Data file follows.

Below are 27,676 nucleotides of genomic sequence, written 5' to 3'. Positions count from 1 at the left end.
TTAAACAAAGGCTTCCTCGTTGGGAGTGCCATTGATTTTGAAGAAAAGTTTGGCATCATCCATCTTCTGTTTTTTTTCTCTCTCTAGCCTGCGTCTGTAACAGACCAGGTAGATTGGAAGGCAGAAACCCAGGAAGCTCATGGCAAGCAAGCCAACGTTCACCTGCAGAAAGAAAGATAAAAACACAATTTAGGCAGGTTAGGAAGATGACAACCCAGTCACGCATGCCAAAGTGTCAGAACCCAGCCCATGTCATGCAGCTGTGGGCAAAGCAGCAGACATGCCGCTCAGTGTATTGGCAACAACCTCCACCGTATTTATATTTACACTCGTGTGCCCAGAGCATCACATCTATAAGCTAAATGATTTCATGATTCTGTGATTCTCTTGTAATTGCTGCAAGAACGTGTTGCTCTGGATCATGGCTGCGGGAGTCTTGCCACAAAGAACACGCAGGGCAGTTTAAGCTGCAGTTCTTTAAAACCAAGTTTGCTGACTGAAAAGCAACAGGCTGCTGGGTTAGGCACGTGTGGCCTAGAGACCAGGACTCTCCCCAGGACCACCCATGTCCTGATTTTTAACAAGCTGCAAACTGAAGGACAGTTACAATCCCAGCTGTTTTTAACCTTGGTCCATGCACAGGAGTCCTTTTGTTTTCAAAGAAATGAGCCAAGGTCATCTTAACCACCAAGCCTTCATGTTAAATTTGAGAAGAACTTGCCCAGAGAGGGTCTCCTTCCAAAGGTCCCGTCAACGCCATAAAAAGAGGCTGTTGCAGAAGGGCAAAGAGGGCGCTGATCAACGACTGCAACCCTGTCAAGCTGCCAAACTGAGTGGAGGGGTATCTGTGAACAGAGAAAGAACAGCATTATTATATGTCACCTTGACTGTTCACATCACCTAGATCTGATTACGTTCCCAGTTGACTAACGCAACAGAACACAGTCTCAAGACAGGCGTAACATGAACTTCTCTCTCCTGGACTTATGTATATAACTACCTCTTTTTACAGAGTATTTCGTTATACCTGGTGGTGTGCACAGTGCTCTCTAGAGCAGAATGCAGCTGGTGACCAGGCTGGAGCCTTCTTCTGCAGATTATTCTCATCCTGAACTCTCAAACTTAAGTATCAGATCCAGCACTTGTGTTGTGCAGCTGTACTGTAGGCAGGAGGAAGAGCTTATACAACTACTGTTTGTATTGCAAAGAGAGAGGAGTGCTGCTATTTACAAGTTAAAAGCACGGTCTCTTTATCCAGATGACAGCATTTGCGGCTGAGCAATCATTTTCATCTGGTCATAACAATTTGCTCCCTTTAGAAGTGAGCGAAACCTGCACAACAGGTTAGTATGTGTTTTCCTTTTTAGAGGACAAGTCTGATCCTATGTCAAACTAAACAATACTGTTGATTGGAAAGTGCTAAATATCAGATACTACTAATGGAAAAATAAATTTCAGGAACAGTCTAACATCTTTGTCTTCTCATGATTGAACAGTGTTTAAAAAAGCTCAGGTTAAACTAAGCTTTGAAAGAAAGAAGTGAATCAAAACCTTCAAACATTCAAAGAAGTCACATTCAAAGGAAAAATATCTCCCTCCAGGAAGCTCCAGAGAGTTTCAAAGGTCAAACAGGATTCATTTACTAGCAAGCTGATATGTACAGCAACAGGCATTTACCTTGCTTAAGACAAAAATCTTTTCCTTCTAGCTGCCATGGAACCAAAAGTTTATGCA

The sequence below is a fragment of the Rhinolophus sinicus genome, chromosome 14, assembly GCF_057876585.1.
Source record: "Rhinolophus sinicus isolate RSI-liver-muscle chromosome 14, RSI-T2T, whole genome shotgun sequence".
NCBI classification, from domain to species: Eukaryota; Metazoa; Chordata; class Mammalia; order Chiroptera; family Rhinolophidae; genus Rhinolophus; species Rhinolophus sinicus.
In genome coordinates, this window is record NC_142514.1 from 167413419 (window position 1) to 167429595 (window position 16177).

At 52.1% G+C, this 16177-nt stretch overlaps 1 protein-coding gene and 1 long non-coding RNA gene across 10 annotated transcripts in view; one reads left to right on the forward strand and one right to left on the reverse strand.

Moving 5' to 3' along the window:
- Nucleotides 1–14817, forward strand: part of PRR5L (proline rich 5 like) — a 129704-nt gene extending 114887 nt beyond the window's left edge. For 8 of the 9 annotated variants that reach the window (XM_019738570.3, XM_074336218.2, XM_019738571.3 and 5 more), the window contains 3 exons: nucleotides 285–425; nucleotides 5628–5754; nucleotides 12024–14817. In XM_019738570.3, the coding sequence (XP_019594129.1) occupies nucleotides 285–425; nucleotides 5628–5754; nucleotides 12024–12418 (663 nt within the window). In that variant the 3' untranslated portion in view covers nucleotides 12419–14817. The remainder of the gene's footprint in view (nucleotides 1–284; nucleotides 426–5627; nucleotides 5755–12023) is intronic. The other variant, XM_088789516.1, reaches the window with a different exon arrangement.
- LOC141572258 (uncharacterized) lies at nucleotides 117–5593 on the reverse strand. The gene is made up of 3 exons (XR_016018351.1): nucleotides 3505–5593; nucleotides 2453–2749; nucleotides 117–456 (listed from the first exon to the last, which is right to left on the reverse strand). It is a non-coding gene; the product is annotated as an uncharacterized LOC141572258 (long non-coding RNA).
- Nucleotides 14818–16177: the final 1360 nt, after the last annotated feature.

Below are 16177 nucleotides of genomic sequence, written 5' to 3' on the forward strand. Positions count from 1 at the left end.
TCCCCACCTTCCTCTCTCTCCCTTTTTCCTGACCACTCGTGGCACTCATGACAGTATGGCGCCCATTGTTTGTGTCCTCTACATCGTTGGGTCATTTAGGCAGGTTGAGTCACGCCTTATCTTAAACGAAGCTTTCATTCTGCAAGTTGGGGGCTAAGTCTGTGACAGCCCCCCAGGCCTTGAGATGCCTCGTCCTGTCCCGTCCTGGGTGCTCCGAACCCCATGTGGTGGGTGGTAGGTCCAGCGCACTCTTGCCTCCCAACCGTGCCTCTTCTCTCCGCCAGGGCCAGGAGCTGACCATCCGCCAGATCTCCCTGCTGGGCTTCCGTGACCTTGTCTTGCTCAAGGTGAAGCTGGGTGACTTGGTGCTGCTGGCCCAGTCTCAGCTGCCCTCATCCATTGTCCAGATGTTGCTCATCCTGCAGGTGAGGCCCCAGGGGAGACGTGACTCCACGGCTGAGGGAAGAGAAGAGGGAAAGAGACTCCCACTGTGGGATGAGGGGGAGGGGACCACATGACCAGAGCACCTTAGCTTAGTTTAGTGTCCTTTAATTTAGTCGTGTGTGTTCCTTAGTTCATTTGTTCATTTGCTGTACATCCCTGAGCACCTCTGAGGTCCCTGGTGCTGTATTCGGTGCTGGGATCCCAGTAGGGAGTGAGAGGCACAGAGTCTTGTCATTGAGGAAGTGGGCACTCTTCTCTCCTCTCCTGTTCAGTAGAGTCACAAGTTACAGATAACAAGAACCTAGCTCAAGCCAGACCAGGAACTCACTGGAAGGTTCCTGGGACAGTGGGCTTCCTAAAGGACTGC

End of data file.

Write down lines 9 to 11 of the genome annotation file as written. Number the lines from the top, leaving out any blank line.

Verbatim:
- Nucleotides 1–14817, forward strand: part of PRR5L (proline rich 5 like) — a 129704-nt gene extending 114887 nt beyond the window's left edge. For 8 of the 9 annotated variants that reach the window (XM_019738570.3, XM_074336218.2, XM_019738571.3 and 5 more), the window contains 3 exons: nucleotides 285–425; nucleotides 5628–5754; nucleotides 12024–14817. In XM_019738570.3, the coding sequence (XP_019594129.1) occupies nucleotides 285–425; nucleotides 5628–5754; nucleotides 12024–12418 (663 nt within the window). In that variant the 3' untranslated portion in view covers nucleotides 12419–14817. The remainder of the gene's footprint in view (nucleotides 1–284; nucleotides 426–5627; nucleotides 5755–12023) is intronic. The other variant, XM_088789516.1, reaches the window with a different exon arrangement.
- LOC141572258 (uncharacterized) lies at nucleotides 117–5593 on the reverse strand. The gene is made up of 3 exons (XR_016018351.1): nucleotides 3505–5593; nucleotides 2453–2749; nucleotides 117–456 (listed from the first exon to the last, which is right to left on the reverse strand). It is a non-coding gene; the product is annotated as an uncharacterized LOC141572258 (long non-coding RNA).
- Nucleotides 14818–16177: the final 1360 nt, after the last annotated feature.